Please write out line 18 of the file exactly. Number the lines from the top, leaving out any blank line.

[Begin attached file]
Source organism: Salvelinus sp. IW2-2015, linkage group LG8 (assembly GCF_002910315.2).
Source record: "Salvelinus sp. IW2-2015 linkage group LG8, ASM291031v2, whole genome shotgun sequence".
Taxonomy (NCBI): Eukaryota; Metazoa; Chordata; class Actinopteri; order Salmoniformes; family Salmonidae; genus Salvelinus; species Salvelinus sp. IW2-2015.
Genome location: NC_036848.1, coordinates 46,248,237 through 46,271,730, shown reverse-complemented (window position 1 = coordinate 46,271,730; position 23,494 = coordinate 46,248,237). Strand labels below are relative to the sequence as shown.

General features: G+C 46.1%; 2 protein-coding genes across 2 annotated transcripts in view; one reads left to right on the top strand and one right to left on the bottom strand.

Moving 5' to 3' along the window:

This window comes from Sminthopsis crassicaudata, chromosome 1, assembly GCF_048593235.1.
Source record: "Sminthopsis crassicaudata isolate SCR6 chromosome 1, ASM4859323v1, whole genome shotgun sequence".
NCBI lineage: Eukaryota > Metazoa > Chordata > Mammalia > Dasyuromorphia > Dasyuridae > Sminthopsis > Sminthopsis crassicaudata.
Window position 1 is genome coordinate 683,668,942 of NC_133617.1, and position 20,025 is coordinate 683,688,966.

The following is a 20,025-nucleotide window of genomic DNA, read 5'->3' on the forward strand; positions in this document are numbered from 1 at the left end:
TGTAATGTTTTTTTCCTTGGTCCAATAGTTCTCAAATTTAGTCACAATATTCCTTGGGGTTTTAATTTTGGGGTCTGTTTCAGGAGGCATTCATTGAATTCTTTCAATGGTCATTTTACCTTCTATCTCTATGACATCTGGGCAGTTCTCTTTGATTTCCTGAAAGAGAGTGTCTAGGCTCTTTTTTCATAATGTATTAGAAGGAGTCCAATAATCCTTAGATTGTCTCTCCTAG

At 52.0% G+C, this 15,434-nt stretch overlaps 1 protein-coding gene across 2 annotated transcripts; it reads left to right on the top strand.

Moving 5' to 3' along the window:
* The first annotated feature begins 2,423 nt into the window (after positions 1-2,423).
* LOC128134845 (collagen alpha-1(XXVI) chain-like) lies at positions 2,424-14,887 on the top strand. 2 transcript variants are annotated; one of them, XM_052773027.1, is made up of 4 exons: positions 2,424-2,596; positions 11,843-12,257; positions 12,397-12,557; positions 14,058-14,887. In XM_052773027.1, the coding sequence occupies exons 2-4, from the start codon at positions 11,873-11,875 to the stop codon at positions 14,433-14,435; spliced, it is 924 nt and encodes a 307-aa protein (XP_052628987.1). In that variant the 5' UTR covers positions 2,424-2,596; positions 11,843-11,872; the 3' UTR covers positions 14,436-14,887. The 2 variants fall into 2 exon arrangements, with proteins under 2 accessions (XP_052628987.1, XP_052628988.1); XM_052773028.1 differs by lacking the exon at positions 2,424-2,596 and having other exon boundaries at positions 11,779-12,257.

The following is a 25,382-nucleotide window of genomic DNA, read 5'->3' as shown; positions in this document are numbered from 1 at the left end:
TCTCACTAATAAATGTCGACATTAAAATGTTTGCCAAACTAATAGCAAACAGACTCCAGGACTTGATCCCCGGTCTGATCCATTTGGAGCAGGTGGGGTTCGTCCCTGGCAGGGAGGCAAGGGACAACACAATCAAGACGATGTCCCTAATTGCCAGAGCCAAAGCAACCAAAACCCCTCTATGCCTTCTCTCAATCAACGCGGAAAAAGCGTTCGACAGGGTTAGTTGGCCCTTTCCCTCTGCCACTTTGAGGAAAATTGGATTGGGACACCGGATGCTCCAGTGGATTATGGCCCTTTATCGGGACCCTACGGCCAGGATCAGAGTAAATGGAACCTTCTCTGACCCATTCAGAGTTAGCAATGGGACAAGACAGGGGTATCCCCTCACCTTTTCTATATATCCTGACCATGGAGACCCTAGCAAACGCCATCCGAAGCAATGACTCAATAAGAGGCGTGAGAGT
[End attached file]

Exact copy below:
TCTCACTAATAAATGTCGACATTAAAATGTTTGCCAAACTAATAGCAAACAGACTCCAGGACTTGATCCCCGGTCTGATCCATTTGGAGCAGGTGGGGTTCGTCCCTGGCAGGGAGGCAAGGGACAACACAATCAAGACGATGTCCCTAATTGCCAGAGCCAAAGCAACCAAAACCCCTCTATGCCTTCTCTCAATCAACGCGGAAAAAGCGTTCGACAGGGTTAGTTGGCCCTTTCCCTCTGCCACTTTGAGGAAAATTGGATTGGGACACCGGATGCTCCAGTGGATTATGGCCCTTTATCGGGACCCTACGGCCAGGATCAGAGTAAATGGAACCTTCTCTGACCCATTCAGAGTTAGCAATGGGACAAGACAGGGGTATCCCCTCACCTTTTCTATATATCCTGACCATGGAGACCCTAGCAAACGCCATCCGAAGCAATGACTCAATAAGAGGCGTGAGAGT